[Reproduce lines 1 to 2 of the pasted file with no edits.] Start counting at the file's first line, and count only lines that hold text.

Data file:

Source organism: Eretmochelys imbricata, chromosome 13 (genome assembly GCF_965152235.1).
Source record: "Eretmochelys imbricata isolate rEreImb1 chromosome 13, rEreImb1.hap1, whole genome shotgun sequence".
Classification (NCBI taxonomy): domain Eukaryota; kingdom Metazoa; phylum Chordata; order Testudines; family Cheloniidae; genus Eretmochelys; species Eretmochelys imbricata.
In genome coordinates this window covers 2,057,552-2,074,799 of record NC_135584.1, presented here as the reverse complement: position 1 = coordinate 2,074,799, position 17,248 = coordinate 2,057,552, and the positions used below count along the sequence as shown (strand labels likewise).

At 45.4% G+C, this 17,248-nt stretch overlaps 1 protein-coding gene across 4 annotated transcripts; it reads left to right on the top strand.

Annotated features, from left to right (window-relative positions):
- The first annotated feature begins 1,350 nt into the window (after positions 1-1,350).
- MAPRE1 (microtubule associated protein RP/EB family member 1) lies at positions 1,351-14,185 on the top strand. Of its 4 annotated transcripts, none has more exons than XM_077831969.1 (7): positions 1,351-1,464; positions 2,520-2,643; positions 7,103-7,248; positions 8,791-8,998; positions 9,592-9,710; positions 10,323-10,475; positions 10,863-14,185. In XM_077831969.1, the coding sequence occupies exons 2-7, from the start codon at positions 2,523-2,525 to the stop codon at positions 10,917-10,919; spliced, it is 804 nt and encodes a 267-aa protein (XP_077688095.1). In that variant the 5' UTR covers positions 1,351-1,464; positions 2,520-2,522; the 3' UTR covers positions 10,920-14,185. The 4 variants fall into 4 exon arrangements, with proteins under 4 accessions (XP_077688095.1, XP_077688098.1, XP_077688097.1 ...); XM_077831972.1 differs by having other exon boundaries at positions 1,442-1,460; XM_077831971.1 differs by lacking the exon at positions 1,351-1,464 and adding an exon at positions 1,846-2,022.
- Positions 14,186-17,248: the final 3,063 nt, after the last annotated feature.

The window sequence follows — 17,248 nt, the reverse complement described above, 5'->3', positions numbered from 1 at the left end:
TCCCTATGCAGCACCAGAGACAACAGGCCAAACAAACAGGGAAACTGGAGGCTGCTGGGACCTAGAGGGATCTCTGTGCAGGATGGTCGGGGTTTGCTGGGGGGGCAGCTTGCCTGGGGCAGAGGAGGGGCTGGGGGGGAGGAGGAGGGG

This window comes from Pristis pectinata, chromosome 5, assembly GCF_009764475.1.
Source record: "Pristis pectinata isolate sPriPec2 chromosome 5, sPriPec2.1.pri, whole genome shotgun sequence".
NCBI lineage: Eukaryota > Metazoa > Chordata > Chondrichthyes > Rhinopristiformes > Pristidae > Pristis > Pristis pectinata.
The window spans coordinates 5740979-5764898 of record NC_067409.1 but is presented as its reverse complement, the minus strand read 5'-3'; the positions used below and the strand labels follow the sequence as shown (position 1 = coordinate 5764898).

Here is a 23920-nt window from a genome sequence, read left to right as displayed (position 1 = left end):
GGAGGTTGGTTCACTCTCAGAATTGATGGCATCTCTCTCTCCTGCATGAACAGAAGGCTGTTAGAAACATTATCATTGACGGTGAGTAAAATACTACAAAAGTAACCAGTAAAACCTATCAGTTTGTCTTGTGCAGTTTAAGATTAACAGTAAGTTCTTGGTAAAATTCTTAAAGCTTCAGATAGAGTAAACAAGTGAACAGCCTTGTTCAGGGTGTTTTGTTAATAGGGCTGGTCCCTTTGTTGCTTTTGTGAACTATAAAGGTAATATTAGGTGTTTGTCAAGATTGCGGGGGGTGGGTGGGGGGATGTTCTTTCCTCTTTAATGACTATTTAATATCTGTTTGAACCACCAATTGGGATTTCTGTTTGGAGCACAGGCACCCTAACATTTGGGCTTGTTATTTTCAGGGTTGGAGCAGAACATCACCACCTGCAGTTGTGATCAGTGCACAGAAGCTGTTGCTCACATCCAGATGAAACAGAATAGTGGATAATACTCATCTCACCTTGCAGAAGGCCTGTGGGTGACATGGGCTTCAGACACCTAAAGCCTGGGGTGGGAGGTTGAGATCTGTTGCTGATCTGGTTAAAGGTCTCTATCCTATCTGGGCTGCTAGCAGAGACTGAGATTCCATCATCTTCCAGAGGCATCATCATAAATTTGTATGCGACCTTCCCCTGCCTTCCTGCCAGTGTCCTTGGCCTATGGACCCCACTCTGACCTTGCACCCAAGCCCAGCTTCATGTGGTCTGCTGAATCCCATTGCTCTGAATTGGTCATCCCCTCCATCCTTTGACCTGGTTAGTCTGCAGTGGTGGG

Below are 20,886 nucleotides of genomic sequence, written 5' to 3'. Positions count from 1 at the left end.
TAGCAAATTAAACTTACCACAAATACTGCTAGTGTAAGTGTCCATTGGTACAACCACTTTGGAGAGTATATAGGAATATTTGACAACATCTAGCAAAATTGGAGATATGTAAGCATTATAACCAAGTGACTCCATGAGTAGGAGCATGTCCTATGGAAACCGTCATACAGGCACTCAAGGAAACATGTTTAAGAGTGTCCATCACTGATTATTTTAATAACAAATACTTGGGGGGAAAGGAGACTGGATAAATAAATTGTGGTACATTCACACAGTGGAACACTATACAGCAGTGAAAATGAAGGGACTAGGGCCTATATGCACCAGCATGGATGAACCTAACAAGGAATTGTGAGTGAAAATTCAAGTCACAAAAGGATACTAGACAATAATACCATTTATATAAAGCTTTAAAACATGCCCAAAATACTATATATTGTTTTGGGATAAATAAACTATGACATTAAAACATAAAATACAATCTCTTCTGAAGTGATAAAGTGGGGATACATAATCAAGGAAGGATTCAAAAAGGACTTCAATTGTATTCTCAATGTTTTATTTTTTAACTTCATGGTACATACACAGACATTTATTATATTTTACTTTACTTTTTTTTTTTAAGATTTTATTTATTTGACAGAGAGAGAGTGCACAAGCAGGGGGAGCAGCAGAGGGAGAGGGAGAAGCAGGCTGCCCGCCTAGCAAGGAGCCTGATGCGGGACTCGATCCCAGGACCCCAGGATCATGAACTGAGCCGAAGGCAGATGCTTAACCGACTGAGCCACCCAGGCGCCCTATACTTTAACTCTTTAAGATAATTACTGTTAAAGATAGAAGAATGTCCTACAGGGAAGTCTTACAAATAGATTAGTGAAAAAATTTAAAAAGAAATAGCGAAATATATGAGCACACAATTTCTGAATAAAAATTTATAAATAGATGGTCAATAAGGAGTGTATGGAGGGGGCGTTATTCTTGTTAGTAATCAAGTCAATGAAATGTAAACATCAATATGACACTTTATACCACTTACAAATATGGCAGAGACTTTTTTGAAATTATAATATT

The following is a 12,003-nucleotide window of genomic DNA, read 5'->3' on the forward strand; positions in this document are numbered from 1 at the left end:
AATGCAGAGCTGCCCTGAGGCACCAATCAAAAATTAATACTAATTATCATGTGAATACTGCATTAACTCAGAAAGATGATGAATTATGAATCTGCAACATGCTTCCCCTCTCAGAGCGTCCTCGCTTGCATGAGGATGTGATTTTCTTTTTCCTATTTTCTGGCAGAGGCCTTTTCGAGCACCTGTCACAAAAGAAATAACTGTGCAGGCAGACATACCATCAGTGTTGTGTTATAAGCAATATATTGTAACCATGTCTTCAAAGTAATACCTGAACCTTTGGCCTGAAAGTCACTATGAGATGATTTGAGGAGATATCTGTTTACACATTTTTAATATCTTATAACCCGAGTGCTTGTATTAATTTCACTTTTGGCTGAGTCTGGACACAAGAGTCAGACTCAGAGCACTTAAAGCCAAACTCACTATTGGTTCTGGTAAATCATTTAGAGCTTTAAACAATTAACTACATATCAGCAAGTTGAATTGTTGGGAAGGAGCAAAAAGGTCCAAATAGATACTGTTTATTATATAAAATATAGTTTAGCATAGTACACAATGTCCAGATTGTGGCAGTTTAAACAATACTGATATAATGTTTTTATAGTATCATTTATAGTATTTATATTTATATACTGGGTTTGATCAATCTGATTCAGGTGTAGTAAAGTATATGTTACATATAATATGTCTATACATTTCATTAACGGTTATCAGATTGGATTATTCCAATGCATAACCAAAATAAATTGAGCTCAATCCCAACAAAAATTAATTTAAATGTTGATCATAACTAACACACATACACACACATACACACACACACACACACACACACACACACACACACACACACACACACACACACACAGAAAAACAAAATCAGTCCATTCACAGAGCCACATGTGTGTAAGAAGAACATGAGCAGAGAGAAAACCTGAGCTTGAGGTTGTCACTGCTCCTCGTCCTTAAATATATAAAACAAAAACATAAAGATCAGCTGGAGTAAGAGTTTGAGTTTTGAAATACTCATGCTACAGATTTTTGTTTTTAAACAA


Source organism: Eretmochelys imbricata, chromosome 13 (genome assembly GCF_965152235.1).
Source record: "Eretmochelys imbricata isolate rEreImb1 chromosome 13, rEreImb1.hap1, whole genome shotgun sequence".